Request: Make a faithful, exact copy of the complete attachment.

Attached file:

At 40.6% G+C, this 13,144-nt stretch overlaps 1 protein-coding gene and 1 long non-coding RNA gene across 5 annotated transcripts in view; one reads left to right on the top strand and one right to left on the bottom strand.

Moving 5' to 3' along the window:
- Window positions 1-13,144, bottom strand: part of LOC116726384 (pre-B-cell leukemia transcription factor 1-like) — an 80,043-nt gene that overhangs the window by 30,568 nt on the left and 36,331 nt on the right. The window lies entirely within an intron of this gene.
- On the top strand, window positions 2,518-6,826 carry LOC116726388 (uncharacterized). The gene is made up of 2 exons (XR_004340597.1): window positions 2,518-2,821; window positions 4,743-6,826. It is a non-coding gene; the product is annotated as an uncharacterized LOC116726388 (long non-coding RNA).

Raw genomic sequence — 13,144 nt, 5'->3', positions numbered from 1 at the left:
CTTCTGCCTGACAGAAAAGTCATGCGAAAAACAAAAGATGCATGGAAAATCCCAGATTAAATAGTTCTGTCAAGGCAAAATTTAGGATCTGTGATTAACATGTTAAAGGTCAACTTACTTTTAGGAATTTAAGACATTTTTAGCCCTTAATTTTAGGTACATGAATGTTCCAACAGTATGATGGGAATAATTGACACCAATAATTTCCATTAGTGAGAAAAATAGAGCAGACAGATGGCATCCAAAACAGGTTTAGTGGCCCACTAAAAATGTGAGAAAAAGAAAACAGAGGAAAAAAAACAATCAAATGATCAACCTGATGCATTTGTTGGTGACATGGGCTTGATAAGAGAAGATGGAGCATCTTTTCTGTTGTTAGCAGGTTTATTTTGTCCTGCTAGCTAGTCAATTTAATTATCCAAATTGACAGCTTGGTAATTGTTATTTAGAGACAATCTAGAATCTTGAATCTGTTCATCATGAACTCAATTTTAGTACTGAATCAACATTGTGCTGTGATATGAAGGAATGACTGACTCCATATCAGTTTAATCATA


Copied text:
At 40.6% G+C, this 13,144-nt stretch overlaps 1 protein-coding gene and 1 long non-coding RNA gene across 5 annotated transcripts in view; one reads left to right on the top strand and one right to left on the bottom strand.

Moving 5' to 3' along the window:
- Window positions 1-13,144, bottom strand: part of LOC116726384 (pre-B-cell leukemia transcription factor 1-like) — an 80,043-nt gene that overhangs the window by 30,568 nt on the left and 36,331 nt on the right. The window lies entirely within an intron of this gene.
- On the top strand, window positions 2,518-6,826 carry LOC116726388 (uncharacterized). The gene is made up of 2 exons (XR_004340597.1): window positions 2,518-2,821; window positions 4,743-6,826. It is a non-coding gene; the product is annotated as an uncharacterized LOC116726388 (long non-coding RNA).

Raw genomic sequence — 13,144 nt, 5'->3', positions numbered from 1 at the left:
CTTCTGCCTGACAGAAAAGTCATGCGAAAAACAAAAGATGCATGGAAAATCCCAGATTAAATAGTTCTGTCAAGGCAAAATTTAGGATCTGTGATTAACATGTTAAAGGTCAACTTACTTTTAGGAATTTAAGACATTTTTAGCCCTTAATTTTAGGTACATGAATGTTCCAACAGTATGATGGGAATAATTGACACCAATAATTTCCATTAGTGAGAAAAATAGAGCAGACAGATGGCATCCAAAACAGGTTTAGTGGCCCACTAAAAATGTGAGAAAAAGAAAACAGAGGAAAAAAAACAATCAAATGATCAACCTGATGCATTTGTTGGTGACATGGGCTTGATAAGAGAAGATGGAGCATCTTTTCTGTTGTTAGCAGGTTTATTTTGTCCTGCTAGCTAGTCAATTTAATTATCCAAATTGACAGCTTGGTAATTGTTATTTAGAGACAATCTAGAATCTTGAATCTGTTCATCATGAACTCAATTTTAGTACTGAATCAACATTGTGCTGTGATATGAAGGAATGACTGACTCCATATCAGTTTAATCATA